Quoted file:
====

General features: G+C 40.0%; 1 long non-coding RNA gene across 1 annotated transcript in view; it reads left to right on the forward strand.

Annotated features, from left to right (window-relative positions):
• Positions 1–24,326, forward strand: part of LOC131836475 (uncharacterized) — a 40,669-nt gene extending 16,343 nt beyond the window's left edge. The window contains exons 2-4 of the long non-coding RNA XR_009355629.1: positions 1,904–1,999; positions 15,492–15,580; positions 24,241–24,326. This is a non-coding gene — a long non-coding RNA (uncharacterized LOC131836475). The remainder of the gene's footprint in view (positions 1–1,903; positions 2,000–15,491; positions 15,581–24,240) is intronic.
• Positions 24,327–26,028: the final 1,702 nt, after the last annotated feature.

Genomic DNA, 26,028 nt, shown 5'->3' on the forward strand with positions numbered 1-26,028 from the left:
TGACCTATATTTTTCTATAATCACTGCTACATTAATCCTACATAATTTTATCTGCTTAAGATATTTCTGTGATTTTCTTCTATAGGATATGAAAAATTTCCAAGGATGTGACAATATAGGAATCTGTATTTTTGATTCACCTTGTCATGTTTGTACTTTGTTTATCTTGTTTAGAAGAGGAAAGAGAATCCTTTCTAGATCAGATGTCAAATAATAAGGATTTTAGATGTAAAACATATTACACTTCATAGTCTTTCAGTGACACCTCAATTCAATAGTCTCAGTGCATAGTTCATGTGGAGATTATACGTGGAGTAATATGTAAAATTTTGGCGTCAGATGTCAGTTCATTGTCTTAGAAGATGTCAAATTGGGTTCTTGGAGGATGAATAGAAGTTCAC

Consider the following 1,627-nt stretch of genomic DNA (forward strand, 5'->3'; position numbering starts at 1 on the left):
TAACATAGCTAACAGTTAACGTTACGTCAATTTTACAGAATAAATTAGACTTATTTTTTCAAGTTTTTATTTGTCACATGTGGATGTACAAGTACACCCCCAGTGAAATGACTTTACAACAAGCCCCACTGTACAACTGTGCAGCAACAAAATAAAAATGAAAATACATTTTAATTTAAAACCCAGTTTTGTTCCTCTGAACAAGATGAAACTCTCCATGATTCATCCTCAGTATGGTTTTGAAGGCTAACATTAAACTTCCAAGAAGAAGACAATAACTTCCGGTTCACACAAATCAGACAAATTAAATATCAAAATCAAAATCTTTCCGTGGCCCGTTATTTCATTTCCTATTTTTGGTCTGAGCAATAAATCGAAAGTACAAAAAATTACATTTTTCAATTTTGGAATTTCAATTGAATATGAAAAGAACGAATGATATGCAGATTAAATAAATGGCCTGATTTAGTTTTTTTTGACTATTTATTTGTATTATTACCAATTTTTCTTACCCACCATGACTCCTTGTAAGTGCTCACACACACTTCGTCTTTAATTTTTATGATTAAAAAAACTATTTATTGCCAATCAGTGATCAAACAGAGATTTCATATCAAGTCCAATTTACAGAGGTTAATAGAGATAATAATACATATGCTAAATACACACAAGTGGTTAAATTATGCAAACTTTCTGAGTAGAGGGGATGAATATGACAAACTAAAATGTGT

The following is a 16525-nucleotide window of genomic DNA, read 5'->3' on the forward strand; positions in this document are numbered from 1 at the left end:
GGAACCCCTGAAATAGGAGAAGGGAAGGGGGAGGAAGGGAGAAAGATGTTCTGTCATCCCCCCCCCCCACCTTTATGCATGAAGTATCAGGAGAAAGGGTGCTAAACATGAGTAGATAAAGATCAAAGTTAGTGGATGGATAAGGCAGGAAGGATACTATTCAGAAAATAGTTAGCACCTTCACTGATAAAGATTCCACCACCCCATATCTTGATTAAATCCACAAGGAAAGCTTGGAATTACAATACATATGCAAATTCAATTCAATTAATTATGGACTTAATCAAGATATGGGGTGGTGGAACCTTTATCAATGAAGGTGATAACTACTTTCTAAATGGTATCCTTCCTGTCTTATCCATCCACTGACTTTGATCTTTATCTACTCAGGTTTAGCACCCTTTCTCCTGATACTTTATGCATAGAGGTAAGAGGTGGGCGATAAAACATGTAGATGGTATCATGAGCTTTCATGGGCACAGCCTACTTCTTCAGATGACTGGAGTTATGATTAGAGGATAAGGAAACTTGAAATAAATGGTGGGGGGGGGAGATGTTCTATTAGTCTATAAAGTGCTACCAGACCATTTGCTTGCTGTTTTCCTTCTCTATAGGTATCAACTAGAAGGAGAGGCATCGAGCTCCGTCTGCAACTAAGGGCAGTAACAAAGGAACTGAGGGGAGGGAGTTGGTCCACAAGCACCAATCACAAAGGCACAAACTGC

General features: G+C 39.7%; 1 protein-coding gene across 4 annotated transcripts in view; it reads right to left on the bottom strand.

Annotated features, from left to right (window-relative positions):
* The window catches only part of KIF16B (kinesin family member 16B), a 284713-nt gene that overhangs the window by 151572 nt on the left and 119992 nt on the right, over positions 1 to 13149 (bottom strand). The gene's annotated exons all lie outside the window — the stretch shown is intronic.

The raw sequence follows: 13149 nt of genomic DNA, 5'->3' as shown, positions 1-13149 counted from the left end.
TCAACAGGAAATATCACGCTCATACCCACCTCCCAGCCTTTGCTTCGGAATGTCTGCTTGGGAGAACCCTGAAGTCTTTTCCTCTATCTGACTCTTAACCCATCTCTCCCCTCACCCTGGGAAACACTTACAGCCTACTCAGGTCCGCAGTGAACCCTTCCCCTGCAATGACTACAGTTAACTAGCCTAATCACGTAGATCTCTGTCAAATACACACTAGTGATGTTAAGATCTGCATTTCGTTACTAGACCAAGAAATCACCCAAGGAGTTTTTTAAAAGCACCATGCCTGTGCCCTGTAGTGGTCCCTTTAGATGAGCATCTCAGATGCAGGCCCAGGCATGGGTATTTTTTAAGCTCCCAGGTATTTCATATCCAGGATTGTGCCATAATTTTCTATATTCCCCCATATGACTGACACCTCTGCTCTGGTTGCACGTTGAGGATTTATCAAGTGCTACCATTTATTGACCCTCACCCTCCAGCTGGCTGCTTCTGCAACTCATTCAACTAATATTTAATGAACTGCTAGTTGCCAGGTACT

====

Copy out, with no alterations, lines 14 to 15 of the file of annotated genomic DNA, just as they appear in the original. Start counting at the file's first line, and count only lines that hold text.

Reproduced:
The raw sequence follows: 13149 nt of genomic DNA, 5'->3' as shown, positions 1-13149 counted from the left end.
TCAACAGGAAATATCACGCTCATACCCACCTCCCAGCCTTTGCTTCGGAATGTCTGCTTGGGAGAACCCTGAAGTCTTTTCCTCTATCTGACTCTTAACCCATCTCTCCCCTCACCCTGGGAAACACTTACAGCCTACTCAGGTCCGCAGTGAACCCTTCCCCTGCAATGACTACAGTTAACTAGCCTAATCACGTAGATCTCTGTCAAATACACACTAGTGATGTTAAGATCTGCATTTCGTTACTAGACCAAGAAATCACCCAAGGAGTTTTTTAAAAGCACCATGCCTGTGCCCTGTAGTGGTCCCTTTAGATGAGCATCTCAGATGCAGGCCCAGGCATGGGTATTTTTTAAGCTCCCAGGTATTTCATATCCAGGATTGTGCCATAATTTTCTATATTCCCCCATATGACTGACACCTCTGCTCTGGTTGCACGTTGAGGATTTATCAAGTGCTACCATTTATTGACCCTCACCCTCCAGCTGGCTGCTTCTGCAACTCATTCAACTAATATTTAATGAACTGCTAGTTGCCAGGTACT